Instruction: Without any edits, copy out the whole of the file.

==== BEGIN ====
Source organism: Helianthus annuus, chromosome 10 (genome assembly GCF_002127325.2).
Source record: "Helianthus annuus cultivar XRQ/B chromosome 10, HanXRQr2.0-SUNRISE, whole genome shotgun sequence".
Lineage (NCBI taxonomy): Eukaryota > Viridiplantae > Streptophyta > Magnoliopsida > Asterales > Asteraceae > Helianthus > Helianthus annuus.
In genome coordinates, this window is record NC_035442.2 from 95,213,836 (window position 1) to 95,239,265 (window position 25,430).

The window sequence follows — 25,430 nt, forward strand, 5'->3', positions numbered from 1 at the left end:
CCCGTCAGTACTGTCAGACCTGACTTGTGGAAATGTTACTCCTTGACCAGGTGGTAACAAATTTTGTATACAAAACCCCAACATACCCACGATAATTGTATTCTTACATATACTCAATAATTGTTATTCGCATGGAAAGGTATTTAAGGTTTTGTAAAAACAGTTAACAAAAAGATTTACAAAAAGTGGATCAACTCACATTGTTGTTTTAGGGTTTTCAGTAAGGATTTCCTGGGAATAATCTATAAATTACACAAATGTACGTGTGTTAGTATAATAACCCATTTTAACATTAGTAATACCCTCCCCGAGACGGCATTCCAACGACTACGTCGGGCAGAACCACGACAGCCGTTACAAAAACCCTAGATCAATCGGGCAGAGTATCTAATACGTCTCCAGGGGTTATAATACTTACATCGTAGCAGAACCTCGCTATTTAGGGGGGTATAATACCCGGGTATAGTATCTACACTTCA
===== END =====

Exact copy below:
Source organism: Helianthus annuus, chromosome 10 (genome assembly GCF_002127325.2).
Source record: "Helianthus annuus cultivar XRQ/B chromosome 10, HanXRQr2.0-SUNRISE, whole genome shotgun sequence".
Lineage (NCBI taxonomy): Eukaryota > Viridiplantae > Streptophyta > Magnoliopsida > Asterales > Asteraceae > Helianthus > Helianthus annuus.
In genome coordinates, this window is record NC_035442.2 from 95,213,836 (window position 1) to 95,239,265 (window position 25,430).

The window sequence follows — 25,430 nt, forward strand, 5'->3', positions numbered from 1 at the left end:
CCCGTCAGTACTGTCAGACCTGACTTGTGGAAATGTTACTCCTTGACCAGGTGGTAACAAATTTTGTATACAAAACCCCAACATACCCACGATAATTGTATTCTTACATATACTCAATAATTGTTATTCGCATGGAAAGGTATTTAAGGTTTTGTAAAAACAGTTAACAAAAAGATTTACAAAAAGTGGATCAACTCACATTGTTGTTTTAGGGTTTTCAGTAAGGATTTCCTGGGAATAATCTATAAATTACACAAATGTACGTGTGTTAGTATAATAACCCATTTTAACATTAGTAATACCCTCCCCGAGACGGCATTCCAACGACTACGTCGGGCAGAACCACGACAGCCGTTACAAAAACCCTAGATCAATCGGGCAGAGTATCTAATACGTCTCCAGGGGTTATAATACTTACATCGTAGCAGAACCTCGCTATTTAGGGGGGTATAATACCCGGGTATAGTATCTACACTTCA